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Jun 30, 2016 12:23 PM

Rye whale's remains sent to compost farm in Massachusetts

SOUTH HAMILTON, Mass. — The dead, 45-ton humpback whale known as "Snow Plow" that washed ashore in Rye earlier this week will live on in several ways — parts of her skeleton will eventually be on display at a museum, and the rest of her body is currently decomposing into mulch.

Around 30 tons of whale blubber and organs were delivered to Brick Ends Farm in South Hamilton, Mass. early Thursday morning in two giant containers. The remains were spread out among horse bedding, which is made up of straw and manure. Owner Peter Britton says horse manure is full of microbes that will quickly break down the whale's body.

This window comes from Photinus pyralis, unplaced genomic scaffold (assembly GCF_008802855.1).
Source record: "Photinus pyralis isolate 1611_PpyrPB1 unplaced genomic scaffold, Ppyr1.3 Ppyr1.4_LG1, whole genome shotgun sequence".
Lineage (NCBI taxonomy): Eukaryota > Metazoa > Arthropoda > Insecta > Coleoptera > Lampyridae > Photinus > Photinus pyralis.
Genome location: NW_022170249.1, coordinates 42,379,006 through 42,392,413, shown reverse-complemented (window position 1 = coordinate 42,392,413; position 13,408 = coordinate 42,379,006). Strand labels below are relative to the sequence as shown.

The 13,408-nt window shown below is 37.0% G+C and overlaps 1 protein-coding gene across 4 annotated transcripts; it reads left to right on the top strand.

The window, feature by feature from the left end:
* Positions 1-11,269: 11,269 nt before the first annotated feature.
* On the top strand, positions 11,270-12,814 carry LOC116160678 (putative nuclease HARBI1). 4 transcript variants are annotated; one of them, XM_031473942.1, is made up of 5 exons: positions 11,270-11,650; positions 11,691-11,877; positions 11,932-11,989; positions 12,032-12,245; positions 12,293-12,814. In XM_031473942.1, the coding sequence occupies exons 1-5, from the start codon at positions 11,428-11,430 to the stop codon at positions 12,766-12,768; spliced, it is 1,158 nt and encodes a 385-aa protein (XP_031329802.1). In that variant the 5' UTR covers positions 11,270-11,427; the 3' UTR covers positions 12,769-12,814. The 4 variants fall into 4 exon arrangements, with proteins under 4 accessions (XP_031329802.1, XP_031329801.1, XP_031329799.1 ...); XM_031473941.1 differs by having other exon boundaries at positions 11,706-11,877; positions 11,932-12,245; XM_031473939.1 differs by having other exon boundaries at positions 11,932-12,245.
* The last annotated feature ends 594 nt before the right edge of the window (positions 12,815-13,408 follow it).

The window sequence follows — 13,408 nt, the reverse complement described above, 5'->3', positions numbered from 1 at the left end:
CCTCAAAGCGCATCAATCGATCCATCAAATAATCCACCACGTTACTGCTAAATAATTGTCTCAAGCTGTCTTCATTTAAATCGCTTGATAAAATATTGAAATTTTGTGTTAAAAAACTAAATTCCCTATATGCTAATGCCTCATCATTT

“We're just glad that we're available as that kind of a resource. I don't think other compost sites are necessarily that eager to take on a 45-ton whale,” Britton said.

The compost will eventually be made into mulch for next Spring. Britton hopes to have some of it sent back to Rye to be used there.

“We felt that that's where it came from and if they wanted to have some of their whale back, then they can have it in usable form,” Britton said.

This is the second whale carcass Brick Ends Farm has received. They took one in from Manchester-by-the-Sea a few years ago.

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